29 Seventh Avenue, New York, NY
212.691.7177 (reservation made by phone)
Wednesday, March 9th, 2011
Like Natalie Portman swapping Oscar-award dress designers following John Galliano’s anti-Semitic remarks, this month’s Ninth at Nine choice was hastily switched, last minute. We had a reservation weeks in advance for New York City’s venerable house of romance, One if by Land, Two if by Sea (located in Aaron Burr’s former carriage house), but after a few question marks, i.e., unpleasant restaurant-week reviews (not surprising) and an unanswered request to receive a complementary $30 gift card for the restaurant’s 39th anniversary, something didn’t sit right. Besides, Ido Sushi remained etched in our brains thanks to a yellowing New York Times article posted on our fridge, titled: Sushi, with Opera for Dessert. Seriously, sushi and opera?
So, two nights before, we called Ido Sushi curious to see if opera night (every Wednesday and Saturday) was booked, as warned in the article, but the woman took our reservation with enough pleasantries that had us canceling One if by Land immediately thereafter.
The ninth falls on yet another midweek night, and we pass the early evening hours by watching Anthony Bourdain’s Disappearing Manhattan episode and adding new places to our list, like Eisenberg’s Sandwich Shop, and a French bistro heartily approved by both Bourdain and his dining partner—the now-deceased Food and Wine magazine founder Michael Batterberry. It takes everything not to throw on a suit and cocktail dress and hunt for the Le Veau D’Or in the Upper East Side (French fare suddenly sounds more appealing than cold sushi on this rainy night), but instead stick to our plan in the nearby West Village.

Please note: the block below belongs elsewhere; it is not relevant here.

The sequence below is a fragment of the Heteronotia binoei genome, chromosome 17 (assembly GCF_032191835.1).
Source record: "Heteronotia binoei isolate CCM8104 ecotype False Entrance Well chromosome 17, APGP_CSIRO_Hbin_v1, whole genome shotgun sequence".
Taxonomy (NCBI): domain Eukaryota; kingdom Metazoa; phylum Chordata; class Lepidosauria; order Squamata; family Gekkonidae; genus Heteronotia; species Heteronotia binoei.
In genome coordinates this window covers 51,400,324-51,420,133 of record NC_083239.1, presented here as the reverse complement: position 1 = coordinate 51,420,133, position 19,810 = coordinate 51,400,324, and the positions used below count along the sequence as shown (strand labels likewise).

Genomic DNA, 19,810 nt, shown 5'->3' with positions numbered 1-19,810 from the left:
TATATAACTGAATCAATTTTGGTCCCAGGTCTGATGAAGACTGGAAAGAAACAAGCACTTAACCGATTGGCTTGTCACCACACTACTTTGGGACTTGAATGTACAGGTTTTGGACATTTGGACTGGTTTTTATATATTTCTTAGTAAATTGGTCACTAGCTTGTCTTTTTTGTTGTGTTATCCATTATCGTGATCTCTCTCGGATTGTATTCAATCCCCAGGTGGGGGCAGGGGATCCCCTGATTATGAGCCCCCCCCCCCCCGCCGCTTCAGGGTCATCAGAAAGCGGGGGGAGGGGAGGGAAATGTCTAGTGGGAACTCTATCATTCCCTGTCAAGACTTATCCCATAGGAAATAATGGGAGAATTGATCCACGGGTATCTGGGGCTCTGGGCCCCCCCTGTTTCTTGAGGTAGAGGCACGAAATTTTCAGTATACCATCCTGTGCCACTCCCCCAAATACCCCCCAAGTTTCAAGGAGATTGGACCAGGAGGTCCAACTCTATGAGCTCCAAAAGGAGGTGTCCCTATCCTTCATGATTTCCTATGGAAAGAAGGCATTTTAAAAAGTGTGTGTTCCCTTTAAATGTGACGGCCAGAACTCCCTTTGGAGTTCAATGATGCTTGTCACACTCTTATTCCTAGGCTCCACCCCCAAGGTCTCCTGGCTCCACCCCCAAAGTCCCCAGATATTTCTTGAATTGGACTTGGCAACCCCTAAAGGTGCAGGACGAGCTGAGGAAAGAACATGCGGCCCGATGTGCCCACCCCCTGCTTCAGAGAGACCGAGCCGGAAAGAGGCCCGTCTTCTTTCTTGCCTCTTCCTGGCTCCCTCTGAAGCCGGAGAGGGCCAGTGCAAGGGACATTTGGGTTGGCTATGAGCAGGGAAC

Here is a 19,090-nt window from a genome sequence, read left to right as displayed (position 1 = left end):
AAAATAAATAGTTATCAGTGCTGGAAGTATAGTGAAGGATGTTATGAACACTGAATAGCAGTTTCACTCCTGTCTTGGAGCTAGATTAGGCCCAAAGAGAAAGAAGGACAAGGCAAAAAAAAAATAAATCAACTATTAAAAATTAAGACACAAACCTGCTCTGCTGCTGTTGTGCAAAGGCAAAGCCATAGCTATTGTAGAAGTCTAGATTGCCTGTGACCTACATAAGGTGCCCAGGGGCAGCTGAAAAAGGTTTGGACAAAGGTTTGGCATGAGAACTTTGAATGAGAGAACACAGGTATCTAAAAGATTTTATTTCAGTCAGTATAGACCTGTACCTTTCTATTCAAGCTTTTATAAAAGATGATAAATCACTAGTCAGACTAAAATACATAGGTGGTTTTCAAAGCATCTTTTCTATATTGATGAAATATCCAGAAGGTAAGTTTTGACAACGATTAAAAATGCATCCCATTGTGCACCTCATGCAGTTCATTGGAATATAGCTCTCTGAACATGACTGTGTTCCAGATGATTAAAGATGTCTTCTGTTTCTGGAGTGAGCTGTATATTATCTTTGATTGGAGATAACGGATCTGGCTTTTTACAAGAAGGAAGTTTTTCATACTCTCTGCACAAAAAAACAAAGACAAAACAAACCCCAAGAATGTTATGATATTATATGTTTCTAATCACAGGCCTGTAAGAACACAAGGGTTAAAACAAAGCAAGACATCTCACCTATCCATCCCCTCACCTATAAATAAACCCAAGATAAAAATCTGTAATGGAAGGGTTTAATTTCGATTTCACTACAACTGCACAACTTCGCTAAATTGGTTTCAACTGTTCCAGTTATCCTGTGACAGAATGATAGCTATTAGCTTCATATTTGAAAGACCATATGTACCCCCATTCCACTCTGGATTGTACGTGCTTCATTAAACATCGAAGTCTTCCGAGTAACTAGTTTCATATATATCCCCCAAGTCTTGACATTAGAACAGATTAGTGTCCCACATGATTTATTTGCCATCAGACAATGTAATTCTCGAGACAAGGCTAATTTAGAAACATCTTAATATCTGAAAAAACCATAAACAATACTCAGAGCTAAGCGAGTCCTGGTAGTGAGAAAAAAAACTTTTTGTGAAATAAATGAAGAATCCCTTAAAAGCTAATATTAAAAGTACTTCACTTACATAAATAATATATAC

Like a scene out of a movie, we bounce down our front stoop just as an available cab appears on cue, and zips us down 7th Avenue. Running from the rain and into Ido (pronounced ee-doh), we are immediately greeted by a powerful libretto being sung to the accompaniment of a piano on the small stage. We scan the 30-seat restaurant that sits half-empty and realize that the place is more causal than our previous monthly splurges. Having several tables to choose from, we snuggle into a large corner table allowing us to dine side-by-side overlooking the stage. The familiar sushi craving returns, and we both smile in silent agreement knowing we made the right choice.
For starters, the server brings large Sapporos and the recommended raw oysters, each with a beautiful mound of quad-colored roe atop. Meanwhile, one-by-one, amateur but impressive opera singers made their way to the stage for what should be called Karaoke for Opera Singers. Who would have thought that beer, sushi and opera would mix so well?
After the spicy bivalves and mouthwatering black cod—grilled and served with a simple slice of lemon— we order the chef’s sushi/sashimi platter. The large presentation is adequate and the assortment contains the usual spread: salmon, tuna, eel, mackerel, scallop and squid, but there is nothing really to blog home about, except maybe the nice dollop of authentic-tasting wasabi, which in Western countries is often substituted with horseradish, mustard and green food coloring. The worst of the plate is a pile of limp prawns that create a fuzzy consistency in our mouths and literally have us using the napkin-disposal technique. Overall, Ido’s food is on par with any decent neighborhood joint, except for owner/chef Tora Yi and his wife Young’s passion for opera and music. Watch an excerpt!
As we sip hot sake and enjoy the last of the operatic entertainment, the rowdy group next door requests an Irish song, and we are soon enjoying a tableside serenade of Oh Danny Boy. Meanwhile, the pianist, who clearly enjoys a pint or two, hooks up the owner’s video camera to the flat screen to show his favorite Ido Sushi performance of a famous NYC Opera singer that recently stopped by and sang a selection from Marriage of Figaro. The remaining diners watch the television in fellow respect and camaraderie.
On the way out, we give profuse thanks to the large table of staff and singers who now eat free sushi as payment for providing entertainment. Mr. Yi sits at the head of the table wearing his chef hat and a huge grin–and from what the NYT article revealed, he loves opera so much that he’ll sing an aria to an empty restaurant every night before closing. Perhaps, one night, it will be his turn to sing for guests.